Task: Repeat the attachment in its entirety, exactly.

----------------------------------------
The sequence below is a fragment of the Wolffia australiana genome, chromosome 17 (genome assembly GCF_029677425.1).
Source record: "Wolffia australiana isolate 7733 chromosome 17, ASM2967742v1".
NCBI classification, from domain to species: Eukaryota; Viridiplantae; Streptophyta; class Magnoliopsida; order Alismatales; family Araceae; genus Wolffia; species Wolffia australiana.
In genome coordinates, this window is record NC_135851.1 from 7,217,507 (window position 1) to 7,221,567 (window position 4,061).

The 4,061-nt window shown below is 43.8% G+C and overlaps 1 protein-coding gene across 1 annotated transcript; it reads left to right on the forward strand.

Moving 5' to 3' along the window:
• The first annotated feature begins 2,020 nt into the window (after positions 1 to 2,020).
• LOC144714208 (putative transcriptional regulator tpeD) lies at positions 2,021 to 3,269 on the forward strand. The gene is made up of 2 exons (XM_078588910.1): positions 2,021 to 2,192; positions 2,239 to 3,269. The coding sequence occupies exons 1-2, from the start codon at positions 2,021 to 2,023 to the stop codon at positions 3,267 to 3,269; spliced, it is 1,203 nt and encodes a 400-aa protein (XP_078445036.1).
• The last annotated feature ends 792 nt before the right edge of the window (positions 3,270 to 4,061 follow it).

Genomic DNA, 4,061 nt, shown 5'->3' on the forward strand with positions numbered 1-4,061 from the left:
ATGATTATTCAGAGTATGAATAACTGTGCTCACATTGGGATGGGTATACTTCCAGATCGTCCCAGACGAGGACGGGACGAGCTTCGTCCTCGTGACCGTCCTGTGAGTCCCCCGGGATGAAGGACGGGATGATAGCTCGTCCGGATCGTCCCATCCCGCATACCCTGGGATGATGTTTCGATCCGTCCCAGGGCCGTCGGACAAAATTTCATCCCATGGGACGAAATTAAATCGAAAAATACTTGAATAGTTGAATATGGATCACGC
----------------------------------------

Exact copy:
The sequence below is a fragment of the Wolffia australiana genome, chromosome 17 (genome assembly GCF_029677425.1).
Source record: "Wolffia australiana isolate 7733 chromosome 17, ASM2967742v1".
NCBI classification, from domain to species: Eukaryota; Viridiplantae; Streptophyta; class Magnoliopsida; order Alismatales; family Araceae; genus Wolffia; species Wolffia australiana.
In genome coordinates, this window is record NC_135851.1 from 7,217,507 (window position 1) to 7,221,567 (window position 4,061).

The 4,061-nt window shown below is 43.8% G+C and overlaps 1 protein-coding gene across 1 annotated transcript; it reads left to right on the forward strand.

Moving 5' to 3' along the window:
• The first annotated feature begins 2,020 nt into the window (after positions 1 to 2,020).
• LOC144714208 (putative transcriptional regulator tpeD) lies at positions 2,021 to 3,269 on the forward strand. The gene is made up of 2 exons (XM_078588910.1): positions 2,021 to 2,192; positions 2,239 to 3,269. The coding sequence occupies exons 1-2, from the start codon at positions 2,021 to 2,023 to the stop codon at positions 3,267 to 3,269; spliced, it is 1,203 nt and encodes a 400-aa protein (XP_078445036.1).
• The last annotated feature ends 792 nt before the right edge of the window (positions 3,270 to 4,061 follow it).

Genomic DNA, 4,061 nt, shown 5'->3' on the forward strand with positions numbered 1-4,061 from the left:
ATGATTATTCAGAGTATGAATAACTGTGCTCACATTGGGATGGGTATACTTCCAGATCGTCCCAGACGAGGACGGGACGAGCTTCGTCCTCGTGACCGTCCTGTGAGTCCCCCGGGATGAAGGACGGGATGATAGCTCGTCCGGATCGTCCCATCCCGCATACCCTGGGATGATGTTTCGATCCGTCCCAGGGCCGTCGGACAAAATTTCATCCCATGGGACGAAATTAAATCGAAAAATACTTGAATAGTTGAATATGGATCACGC